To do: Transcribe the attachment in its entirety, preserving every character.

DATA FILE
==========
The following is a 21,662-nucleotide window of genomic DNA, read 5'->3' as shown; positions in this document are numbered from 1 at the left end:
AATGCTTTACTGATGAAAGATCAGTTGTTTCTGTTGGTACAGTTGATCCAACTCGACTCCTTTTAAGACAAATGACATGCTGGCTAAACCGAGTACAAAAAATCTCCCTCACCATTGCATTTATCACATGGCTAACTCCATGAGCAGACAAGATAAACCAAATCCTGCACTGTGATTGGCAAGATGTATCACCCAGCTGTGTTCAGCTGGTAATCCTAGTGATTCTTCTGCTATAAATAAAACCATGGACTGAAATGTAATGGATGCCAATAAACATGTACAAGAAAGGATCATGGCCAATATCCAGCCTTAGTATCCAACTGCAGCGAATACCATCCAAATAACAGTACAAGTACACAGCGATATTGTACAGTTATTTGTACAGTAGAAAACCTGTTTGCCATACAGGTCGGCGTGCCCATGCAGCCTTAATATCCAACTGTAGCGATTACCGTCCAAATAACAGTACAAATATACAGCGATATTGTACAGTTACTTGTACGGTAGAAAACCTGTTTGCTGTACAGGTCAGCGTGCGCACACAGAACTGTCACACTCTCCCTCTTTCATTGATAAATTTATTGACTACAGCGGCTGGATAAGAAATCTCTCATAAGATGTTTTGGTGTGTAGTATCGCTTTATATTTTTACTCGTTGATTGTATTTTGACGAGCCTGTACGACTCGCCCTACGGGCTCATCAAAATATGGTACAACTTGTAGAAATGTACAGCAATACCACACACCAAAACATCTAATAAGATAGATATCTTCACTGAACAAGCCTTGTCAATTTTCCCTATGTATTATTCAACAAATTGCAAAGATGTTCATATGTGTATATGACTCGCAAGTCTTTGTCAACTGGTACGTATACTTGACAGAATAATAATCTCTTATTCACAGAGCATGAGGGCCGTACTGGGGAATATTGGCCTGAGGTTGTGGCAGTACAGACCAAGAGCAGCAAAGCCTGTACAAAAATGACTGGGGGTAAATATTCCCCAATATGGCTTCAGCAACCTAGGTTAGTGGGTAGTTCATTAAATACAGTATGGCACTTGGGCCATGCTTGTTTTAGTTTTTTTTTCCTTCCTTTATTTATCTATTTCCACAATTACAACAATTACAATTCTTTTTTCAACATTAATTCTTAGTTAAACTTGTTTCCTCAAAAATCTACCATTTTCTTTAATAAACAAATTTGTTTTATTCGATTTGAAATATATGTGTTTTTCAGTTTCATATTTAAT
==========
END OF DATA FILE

The following is a 21,662-nucleotide window of genomic DNA, read 5'->3' as shown; positions in this document are numbered from 1 at the left end:
AATGCTTTACTGATGAAAGATCAGTTGTTTCTGTTGGTACAGTTGATCCAACTCGACTCCTTTTAAGACAAATGACATGCTGGCTAAACCGAGTACAAAAAATCTCCCTCACCATTGCATTTATCACATGGCTAACTCCATGAGCAGACAAGATAAACCAAATCCTGCACTGTGATTGGCAAGATGTATCACCCAGCTGTGTTCAGCTGGTAATCCTAGTGATTCTTCTGCTATAAATAAAACCATGGACTGAAATGTAATGGATGCCAATAAACATGTACAAGAAAGGATCATGGCCAATATCCAGCCTTAGTATCCAACTGCAGCGAATACCATCCAAATAACAGTACAAGTACACAGCGATATTGTACAGTTATTTGTACAGTAGAAAACCTGTTTGCCATACAGGTCGGCGTGCCCATGCAGCCTTAATATCCAACTGTAGCGATTACCGTCCAAATAACAGTACAAATATACAGCGATATTGTACAGTTACTTGTACGGTAGAAAACCTGTTTGCTGTACAGGTCAGCGTGCGCACACAGAACTGTCACACTCTCCCTCTTTCATTGATAAATTTATTGACTACAGCGGCTGGATAAGAAATCTCTCATAAGATGTTTTGGTGTGTAGTATCGCTTTATATTTTTACTCGTTGATTGTATTTTGACGAGCCTGTACGACTCGCCCTACGGGCTCATCAAAATATGGTACAACTTGTAGAAATGTACAGCAATACCACACACCAAAACATCTAATAAGATAGATATCTTCACTGAACAAGCCTTGTCAATTTTCCCTATGTATTATTCAACAAATTGCAAAGATGTTCATATGTGTATATGACTCGCAAGTCTTTGTCAACTGGTACGTATACTTGACAGAATAATAATCTCTTATTCACAGAGCATGAGGGCCGTACTGGGGAATATTGGCCTGAGGTTGTGGCAGTACAGACCAAGAGCAGCAAAGCCTGTACAAAAATGACTGGGGGTAAATATTCCCCAATATGGCTTCAGCAACCTAGGTTAGTGGGTAGTTCATTAAATACAGTATGGCACTTGGGCCATGCTTGTTTTAGTTTTTTTTTCCTTCCTTTATTTATCTATTTCCACAATTACAACAATTACAATTCTTTTTTCAACATTAATTCTTAGTTAAACTTGTTTCCTCAAAAATCTACCATTTTCTTTAATAAACAAATTTGTTTTATTCGATTTGAAATATATGTGTTTTTCAGTTTCATATTTAAT